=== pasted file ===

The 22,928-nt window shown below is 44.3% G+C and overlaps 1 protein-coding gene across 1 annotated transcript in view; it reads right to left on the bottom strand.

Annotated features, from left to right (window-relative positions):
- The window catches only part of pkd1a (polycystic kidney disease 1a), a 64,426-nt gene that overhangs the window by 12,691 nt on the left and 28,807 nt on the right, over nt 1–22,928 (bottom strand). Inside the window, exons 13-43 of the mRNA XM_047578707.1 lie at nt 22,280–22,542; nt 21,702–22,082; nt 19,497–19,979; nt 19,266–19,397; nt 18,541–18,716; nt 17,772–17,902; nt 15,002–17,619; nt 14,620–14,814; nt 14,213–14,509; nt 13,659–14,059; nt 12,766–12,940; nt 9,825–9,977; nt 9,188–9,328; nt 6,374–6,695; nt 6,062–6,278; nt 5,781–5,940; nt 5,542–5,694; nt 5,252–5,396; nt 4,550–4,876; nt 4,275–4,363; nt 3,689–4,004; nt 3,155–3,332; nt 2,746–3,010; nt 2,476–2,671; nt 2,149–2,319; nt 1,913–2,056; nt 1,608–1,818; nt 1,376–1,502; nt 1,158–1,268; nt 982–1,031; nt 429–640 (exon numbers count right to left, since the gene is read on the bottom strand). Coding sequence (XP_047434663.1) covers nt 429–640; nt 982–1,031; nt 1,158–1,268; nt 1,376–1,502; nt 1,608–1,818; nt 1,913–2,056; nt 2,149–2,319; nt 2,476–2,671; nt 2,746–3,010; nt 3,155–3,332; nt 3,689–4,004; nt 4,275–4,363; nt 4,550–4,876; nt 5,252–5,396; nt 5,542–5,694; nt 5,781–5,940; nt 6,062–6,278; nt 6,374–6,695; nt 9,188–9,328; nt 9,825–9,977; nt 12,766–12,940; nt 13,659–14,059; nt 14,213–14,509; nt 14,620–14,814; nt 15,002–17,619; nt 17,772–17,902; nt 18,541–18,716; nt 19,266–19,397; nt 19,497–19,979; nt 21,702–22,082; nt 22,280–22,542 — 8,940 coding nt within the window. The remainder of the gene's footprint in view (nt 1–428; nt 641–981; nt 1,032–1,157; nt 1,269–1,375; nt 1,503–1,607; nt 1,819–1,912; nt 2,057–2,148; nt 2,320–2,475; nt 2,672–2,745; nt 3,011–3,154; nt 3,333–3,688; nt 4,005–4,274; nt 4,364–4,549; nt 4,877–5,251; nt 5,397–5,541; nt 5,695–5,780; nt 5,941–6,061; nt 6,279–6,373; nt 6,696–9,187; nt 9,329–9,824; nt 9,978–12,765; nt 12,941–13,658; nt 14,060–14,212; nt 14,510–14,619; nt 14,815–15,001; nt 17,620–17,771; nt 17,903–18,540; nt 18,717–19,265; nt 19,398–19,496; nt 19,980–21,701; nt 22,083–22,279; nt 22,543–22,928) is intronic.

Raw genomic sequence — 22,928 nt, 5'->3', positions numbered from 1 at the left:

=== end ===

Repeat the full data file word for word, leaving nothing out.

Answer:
The 22,928-nt window shown below is 44.3% G+C and overlaps 1 protein-coding gene across 1 annotated transcript in view; it reads right to left on the bottom strand.

Annotated features, from left to right (window-relative positions):
- The window catches only part of pkd1a (polycystic kidney disease 1a), a 64,426-nt gene that overhangs the window by 12,691 nt on the left and 28,807 nt on the right, over nt 1–22,928 (bottom strand). Inside the window, exons 13-43 of the mRNA XM_047578707.1 lie at nt 22,280–22,542; nt 21,702–22,082; nt 19,497–19,979; nt 19,266–19,397; nt 18,541–18,716; nt 17,772–17,902; nt 15,002–17,619; nt 14,620–14,814; nt 14,213–14,509; nt 13,659–14,059; nt 12,766–12,940; nt 9,825–9,977; nt 9,188–9,328; nt 6,374–6,695; nt 6,062–6,278; nt 5,781–5,940; nt 5,542–5,694; nt 5,252–5,396; nt 4,550–4,876; nt 4,275–4,363; nt 3,689–4,004; nt 3,155–3,332; nt 2,746–3,010; nt 2,476–2,671; nt 2,149–2,319; nt 1,913–2,056; nt 1,608–1,818; nt 1,376–1,502; nt 1,158–1,268; nt 982–1,031; nt 429–640 (exon numbers count right to left, since the gene is read on the bottom strand). Coding sequence (XP_047434663.1) covers nt 429–640; nt 982–1,031; nt 1,158–1,268; nt 1,376–1,502; nt 1,608–1,818; nt 1,913–2,056; nt 2,149–2,319; nt 2,476–2,671; nt 2,746–3,010; nt 3,155–3,332; nt 3,689–4,004; nt 4,275–4,363; nt 4,550–4,876; nt 5,252–5,396; nt 5,542–5,694; nt 5,781–5,940; nt 6,062–6,278; nt 6,374–6,695; nt 9,188–9,328; nt 9,825–9,977; nt 12,766–12,940; nt 13,659–14,059; nt 14,213–14,509; nt 14,620–14,814; nt 15,002–17,619; nt 17,772–17,902; nt 18,541–18,716; nt 19,266–19,397; nt 19,497–19,979; nt 21,702–22,082; nt 22,280–22,542 — 8,940 coding nt within the window. The remainder of the gene's footprint in view (nt 1–428; nt 641–981; nt 1,032–1,157; nt 1,269–1,375; nt 1,503–1,607; nt 1,819–1,912; nt 2,057–2,148; nt 2,320–2,475; nt 2,672–2,745; nt 3,011–3,154; nt 3,333–3,688; nt 4,005–4,274; nt 4,364–4,549; nt 4,877–5,251; nt 5,397–5,541; nt 5,695–5,780; nt 5,941–6,061; nt 6,279–6,373; nt 6,696–9,187; nt 9,329–9,824; nt 9,978–12,765; nt 12,941–13,658; nt 14,060–14,212; nt 14,510–14,619; nt 14,815–15,001; nt 17,620–17,771; nt 17,903–18,540; nt 18,717–19,265; nt 19,398–19,496; nt 19,980–21,701; nt 22,083–22,279; nt 22,543–22,928) is intronic.

Raw genomic sequence — 22,928 nt, 5'->3', positions numbered from 1 at the left: